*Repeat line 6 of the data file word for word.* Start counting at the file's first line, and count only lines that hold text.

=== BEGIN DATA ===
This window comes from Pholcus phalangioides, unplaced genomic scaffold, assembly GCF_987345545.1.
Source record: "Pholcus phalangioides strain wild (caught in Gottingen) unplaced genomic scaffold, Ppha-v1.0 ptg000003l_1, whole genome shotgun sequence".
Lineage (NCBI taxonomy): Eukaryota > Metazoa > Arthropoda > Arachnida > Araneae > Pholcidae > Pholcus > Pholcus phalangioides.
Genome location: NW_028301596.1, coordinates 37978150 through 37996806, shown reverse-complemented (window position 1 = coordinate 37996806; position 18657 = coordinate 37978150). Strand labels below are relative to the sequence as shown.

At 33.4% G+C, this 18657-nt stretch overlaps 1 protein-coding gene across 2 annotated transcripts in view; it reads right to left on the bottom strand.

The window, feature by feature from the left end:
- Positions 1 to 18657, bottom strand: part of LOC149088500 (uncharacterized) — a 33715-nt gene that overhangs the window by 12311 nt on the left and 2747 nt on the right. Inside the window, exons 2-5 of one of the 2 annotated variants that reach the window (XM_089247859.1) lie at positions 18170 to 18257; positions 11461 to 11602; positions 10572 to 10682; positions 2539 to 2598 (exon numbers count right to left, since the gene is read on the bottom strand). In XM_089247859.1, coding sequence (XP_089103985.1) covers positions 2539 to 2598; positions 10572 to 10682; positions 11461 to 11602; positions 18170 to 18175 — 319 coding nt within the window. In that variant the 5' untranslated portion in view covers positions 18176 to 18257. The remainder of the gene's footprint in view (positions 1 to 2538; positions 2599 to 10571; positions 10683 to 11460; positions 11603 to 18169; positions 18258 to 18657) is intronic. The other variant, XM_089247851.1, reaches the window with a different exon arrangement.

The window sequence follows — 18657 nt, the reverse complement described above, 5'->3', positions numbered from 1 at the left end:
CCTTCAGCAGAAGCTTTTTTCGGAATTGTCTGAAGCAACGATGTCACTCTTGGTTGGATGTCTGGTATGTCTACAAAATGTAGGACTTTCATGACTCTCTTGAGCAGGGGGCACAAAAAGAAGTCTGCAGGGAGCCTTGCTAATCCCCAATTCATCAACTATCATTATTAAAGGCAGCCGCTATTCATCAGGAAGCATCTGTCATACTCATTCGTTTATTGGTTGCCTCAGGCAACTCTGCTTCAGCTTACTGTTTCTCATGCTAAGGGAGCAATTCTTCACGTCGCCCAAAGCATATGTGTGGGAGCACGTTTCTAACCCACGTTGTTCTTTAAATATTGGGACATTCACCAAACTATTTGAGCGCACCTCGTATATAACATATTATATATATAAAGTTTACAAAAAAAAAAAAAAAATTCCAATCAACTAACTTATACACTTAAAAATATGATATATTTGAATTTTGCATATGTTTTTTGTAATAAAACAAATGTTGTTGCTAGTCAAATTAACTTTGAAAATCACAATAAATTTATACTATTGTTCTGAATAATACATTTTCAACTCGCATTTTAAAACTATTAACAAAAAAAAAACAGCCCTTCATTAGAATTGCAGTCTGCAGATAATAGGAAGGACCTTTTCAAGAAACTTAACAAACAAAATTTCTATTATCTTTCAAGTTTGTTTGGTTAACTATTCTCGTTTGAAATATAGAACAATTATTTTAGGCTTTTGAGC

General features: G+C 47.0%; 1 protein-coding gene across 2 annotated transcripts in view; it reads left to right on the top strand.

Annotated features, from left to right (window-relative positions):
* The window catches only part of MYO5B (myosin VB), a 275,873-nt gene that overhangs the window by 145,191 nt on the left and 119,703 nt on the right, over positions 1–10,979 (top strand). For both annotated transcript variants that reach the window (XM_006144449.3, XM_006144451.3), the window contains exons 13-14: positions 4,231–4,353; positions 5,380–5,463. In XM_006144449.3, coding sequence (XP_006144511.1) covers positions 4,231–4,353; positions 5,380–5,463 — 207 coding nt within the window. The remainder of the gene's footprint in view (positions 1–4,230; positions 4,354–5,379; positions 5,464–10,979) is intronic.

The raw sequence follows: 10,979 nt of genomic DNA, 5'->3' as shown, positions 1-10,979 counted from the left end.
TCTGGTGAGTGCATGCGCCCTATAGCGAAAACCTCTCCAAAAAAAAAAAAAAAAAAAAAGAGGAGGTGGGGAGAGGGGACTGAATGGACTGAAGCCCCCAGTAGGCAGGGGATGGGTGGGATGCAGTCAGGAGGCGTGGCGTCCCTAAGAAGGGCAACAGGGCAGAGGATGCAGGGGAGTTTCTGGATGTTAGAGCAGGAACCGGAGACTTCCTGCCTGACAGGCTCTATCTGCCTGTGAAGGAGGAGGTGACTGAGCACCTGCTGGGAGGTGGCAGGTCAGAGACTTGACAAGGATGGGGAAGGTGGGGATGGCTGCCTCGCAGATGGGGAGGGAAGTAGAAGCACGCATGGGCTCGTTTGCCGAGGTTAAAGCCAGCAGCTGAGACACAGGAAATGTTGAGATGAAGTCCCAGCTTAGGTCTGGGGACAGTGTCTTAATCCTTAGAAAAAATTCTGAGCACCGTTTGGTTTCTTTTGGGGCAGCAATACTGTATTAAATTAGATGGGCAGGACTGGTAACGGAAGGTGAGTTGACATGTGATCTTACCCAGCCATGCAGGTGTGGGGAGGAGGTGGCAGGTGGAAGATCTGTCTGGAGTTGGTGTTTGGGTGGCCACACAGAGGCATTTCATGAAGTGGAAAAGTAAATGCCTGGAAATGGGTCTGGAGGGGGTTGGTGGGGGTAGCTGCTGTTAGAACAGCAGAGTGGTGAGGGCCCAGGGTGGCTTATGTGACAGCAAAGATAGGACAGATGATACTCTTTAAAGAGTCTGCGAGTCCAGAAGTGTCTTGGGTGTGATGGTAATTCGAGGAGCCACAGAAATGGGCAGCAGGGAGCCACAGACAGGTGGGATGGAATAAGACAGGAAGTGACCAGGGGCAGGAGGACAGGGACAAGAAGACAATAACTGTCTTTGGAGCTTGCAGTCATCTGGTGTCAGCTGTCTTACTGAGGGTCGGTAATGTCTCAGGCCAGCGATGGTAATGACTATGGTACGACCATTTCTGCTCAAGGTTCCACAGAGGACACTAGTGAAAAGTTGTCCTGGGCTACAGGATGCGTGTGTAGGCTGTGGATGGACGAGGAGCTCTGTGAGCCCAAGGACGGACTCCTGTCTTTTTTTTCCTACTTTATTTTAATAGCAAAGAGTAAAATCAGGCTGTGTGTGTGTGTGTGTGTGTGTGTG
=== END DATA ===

The window, feature by feature from the left end: